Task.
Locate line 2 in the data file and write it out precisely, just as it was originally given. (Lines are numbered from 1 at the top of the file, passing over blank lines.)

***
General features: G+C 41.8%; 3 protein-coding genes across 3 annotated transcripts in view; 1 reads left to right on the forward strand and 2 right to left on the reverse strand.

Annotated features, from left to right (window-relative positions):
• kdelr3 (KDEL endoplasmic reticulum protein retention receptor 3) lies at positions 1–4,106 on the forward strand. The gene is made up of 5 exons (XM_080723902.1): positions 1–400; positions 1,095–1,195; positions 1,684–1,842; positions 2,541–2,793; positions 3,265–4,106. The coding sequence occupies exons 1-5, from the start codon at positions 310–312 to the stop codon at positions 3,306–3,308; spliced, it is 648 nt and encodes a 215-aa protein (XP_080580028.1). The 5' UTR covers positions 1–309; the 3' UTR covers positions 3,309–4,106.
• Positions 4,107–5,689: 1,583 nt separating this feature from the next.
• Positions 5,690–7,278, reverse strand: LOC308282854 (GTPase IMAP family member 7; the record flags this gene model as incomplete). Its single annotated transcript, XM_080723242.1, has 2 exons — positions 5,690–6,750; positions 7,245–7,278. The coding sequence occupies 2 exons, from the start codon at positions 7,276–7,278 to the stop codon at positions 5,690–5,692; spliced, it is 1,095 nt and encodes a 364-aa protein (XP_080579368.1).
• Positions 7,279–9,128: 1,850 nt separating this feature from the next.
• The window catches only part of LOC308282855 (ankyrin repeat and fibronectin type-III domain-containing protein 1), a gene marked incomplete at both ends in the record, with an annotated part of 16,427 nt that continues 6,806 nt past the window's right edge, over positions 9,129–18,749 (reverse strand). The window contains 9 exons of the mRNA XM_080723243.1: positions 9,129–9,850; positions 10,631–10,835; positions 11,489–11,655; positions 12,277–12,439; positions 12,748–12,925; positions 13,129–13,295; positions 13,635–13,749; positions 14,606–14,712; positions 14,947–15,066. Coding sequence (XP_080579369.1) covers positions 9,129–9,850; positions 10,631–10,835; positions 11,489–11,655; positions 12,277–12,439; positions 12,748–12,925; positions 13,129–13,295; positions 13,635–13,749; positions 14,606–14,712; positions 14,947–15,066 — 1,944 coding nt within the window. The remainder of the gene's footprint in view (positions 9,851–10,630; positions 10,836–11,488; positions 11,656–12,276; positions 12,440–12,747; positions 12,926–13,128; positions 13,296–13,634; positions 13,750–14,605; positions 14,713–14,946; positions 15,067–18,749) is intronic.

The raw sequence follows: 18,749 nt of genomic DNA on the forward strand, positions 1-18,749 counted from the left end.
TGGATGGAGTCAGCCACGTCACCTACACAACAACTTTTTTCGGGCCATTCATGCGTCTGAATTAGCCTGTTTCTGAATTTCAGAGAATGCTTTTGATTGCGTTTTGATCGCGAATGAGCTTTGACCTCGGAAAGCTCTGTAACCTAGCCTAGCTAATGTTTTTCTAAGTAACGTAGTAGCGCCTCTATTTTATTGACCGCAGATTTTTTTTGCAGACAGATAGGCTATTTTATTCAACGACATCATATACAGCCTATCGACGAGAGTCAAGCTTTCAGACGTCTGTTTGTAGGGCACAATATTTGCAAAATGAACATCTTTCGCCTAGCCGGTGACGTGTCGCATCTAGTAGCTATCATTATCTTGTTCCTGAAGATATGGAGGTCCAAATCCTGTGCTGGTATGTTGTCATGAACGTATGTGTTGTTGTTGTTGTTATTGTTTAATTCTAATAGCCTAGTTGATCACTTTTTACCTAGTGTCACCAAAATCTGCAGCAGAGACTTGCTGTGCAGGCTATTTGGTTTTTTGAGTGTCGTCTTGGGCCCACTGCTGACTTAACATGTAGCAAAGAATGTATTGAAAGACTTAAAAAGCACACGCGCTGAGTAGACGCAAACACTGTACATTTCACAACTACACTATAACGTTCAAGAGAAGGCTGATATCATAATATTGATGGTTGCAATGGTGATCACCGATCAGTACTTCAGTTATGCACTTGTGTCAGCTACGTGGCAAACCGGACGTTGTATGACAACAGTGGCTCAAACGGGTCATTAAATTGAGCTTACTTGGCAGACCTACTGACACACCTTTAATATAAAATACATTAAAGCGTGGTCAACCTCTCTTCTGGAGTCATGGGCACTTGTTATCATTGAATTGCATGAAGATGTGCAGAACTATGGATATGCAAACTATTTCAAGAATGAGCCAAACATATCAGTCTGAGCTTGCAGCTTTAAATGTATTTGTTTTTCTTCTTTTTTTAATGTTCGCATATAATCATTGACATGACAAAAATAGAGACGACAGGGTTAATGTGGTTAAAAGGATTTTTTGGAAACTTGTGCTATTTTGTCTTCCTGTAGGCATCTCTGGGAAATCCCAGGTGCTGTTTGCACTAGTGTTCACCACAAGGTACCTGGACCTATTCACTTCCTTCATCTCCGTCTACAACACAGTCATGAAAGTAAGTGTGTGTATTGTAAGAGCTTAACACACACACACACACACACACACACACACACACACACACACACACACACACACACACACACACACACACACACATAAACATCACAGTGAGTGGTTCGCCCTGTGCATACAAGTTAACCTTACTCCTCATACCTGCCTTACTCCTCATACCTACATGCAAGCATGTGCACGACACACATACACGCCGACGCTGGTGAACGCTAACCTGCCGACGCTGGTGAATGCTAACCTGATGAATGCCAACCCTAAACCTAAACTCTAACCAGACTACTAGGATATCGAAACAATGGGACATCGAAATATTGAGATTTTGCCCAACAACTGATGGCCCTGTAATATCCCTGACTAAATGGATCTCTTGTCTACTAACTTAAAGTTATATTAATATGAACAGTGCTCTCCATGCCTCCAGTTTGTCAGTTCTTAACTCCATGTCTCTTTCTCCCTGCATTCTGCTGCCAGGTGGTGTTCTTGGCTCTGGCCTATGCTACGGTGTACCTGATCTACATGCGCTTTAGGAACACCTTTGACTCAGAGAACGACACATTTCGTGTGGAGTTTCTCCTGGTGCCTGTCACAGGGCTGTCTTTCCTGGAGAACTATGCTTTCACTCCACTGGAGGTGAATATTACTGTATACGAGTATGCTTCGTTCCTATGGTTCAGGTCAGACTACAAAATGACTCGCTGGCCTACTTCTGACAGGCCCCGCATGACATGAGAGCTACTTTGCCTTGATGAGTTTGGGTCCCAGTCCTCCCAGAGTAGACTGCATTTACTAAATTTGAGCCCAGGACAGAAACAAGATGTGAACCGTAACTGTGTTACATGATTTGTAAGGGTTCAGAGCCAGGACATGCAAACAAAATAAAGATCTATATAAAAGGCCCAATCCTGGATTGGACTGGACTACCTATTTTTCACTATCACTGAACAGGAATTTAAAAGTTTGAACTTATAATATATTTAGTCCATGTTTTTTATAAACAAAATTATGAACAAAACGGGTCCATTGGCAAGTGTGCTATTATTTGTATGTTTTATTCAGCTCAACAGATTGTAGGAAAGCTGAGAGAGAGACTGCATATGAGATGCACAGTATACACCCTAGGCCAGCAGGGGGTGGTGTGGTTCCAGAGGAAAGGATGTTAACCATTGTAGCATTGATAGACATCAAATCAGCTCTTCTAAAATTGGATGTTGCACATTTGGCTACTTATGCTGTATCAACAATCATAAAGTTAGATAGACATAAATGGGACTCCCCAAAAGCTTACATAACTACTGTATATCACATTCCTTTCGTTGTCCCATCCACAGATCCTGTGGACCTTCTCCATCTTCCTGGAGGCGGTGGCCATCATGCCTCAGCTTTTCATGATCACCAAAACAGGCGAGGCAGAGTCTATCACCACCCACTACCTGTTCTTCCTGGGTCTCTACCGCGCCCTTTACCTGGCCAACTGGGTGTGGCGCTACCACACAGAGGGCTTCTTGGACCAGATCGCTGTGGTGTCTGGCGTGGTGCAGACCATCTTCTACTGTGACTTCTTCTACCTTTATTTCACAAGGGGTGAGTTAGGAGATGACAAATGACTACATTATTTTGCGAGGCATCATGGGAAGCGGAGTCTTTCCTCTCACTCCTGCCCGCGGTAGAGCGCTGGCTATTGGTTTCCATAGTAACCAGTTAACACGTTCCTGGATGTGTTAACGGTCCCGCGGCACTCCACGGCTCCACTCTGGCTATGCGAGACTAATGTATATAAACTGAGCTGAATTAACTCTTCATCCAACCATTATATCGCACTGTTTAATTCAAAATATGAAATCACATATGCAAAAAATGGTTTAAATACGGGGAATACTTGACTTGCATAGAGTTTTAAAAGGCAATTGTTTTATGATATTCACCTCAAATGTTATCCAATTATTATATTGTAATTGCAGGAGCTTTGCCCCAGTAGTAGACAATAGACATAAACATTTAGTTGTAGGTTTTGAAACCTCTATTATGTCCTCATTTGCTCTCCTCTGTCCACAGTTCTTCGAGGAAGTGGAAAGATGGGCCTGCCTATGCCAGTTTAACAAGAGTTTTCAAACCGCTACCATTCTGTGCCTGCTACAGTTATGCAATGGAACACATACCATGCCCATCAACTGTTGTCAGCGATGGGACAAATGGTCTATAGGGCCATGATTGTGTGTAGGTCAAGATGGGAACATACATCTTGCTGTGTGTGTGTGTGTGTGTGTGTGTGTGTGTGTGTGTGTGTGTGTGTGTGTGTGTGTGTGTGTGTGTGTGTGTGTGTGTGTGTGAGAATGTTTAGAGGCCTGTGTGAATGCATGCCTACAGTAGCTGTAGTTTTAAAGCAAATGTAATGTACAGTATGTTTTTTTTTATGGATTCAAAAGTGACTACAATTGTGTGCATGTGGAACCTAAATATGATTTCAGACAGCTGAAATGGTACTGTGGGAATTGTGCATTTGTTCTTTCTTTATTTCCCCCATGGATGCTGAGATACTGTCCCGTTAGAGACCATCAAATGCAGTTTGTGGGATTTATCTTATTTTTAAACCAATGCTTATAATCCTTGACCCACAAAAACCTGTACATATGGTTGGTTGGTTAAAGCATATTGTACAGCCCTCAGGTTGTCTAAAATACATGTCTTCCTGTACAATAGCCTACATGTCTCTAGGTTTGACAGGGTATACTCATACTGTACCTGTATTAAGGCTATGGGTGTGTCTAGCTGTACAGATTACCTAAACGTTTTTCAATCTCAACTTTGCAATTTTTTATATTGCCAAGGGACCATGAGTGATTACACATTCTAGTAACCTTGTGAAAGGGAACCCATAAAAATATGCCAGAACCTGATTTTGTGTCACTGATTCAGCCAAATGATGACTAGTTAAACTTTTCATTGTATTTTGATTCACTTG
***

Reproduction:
Annotated features, from left to right (window-relative positions):